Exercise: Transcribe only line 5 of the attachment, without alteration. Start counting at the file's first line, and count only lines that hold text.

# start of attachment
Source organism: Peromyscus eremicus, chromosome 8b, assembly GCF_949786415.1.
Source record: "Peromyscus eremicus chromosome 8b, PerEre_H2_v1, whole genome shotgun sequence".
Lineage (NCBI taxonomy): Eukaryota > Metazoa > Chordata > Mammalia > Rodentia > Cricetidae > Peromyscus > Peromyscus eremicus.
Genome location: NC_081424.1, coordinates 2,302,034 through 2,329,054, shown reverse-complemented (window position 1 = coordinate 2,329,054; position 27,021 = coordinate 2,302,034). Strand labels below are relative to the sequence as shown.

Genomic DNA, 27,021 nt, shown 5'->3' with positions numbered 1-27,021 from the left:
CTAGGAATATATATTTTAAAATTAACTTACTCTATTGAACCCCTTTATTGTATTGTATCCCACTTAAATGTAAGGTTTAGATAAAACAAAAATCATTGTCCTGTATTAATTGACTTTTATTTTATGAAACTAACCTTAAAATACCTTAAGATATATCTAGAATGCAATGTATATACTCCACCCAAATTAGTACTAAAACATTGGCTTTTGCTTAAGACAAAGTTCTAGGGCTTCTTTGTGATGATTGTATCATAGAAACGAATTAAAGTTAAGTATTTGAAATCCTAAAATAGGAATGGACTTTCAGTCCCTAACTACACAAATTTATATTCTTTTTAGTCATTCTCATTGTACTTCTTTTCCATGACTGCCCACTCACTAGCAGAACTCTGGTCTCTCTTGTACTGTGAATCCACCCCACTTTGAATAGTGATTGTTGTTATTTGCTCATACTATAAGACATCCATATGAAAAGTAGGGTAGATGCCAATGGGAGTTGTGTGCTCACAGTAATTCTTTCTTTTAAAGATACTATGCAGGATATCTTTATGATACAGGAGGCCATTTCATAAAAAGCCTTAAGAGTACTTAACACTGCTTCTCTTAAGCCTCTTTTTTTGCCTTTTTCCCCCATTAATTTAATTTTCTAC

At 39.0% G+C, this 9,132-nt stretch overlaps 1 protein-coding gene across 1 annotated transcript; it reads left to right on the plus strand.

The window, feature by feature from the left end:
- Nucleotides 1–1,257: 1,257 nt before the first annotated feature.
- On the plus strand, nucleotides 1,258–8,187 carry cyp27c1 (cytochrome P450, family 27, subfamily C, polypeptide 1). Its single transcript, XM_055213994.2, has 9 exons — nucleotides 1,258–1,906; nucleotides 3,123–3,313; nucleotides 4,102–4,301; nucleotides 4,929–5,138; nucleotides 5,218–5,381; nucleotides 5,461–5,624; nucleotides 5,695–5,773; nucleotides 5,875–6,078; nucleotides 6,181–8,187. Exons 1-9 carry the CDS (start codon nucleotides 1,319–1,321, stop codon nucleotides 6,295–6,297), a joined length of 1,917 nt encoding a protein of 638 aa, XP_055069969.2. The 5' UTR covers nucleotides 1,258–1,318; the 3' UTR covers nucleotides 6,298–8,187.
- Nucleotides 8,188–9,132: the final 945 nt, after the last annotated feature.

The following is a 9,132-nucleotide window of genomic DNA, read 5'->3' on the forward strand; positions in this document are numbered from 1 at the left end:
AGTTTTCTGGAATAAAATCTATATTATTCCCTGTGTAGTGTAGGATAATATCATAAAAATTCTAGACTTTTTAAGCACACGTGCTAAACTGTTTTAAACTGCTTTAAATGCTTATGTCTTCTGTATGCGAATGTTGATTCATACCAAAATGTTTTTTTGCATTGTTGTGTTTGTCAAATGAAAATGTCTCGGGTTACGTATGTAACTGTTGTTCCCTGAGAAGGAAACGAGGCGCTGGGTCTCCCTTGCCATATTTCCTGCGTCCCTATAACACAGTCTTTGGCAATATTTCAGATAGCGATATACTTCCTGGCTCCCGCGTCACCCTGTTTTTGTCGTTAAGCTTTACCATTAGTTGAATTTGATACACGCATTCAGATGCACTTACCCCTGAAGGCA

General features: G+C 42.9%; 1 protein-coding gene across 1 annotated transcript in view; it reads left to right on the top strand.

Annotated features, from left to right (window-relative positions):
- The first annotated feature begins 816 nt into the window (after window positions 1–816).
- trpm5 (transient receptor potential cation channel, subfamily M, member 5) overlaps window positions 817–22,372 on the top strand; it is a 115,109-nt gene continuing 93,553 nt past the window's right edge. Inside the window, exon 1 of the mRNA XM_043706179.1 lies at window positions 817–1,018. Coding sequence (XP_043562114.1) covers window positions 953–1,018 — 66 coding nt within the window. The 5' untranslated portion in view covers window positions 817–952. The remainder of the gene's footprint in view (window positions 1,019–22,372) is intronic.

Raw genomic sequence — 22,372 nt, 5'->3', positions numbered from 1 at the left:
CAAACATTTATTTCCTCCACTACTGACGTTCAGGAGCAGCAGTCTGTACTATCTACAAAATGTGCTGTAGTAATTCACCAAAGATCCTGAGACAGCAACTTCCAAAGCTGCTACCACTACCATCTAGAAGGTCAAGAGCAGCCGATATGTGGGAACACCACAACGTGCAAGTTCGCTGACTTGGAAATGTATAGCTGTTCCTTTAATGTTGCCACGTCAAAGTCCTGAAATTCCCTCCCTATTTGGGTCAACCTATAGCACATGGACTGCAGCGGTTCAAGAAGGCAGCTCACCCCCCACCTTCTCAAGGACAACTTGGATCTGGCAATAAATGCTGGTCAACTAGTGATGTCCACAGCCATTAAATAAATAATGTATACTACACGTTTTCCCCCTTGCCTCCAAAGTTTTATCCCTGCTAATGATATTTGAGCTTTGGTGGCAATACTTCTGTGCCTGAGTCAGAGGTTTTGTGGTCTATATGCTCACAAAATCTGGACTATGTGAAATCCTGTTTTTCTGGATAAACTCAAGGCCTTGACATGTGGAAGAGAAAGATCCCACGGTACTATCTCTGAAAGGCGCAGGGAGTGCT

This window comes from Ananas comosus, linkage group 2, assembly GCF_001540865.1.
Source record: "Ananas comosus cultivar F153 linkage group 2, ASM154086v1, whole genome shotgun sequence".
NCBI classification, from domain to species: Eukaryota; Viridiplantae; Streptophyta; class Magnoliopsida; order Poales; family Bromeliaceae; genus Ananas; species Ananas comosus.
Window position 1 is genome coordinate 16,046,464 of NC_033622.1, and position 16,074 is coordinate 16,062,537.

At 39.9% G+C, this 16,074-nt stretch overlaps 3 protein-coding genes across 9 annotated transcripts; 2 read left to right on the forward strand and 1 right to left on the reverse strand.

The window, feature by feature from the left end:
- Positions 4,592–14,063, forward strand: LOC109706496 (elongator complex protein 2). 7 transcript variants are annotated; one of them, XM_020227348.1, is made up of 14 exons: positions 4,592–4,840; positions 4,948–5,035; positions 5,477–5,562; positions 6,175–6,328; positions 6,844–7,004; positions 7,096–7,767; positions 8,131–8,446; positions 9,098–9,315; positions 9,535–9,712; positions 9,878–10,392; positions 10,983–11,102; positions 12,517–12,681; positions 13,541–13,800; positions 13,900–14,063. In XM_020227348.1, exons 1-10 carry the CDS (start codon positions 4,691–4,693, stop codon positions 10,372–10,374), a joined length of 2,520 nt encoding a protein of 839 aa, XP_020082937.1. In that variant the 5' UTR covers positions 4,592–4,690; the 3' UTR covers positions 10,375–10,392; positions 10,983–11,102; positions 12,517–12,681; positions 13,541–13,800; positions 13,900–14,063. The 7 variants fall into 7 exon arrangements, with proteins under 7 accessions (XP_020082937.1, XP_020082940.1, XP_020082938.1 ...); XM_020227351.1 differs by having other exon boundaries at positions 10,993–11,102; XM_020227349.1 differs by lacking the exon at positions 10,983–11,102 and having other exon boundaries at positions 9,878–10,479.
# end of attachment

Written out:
Genomic DNA, 27,021 nt, shown 5'->3' with positions numbered 1-27,021 from the left: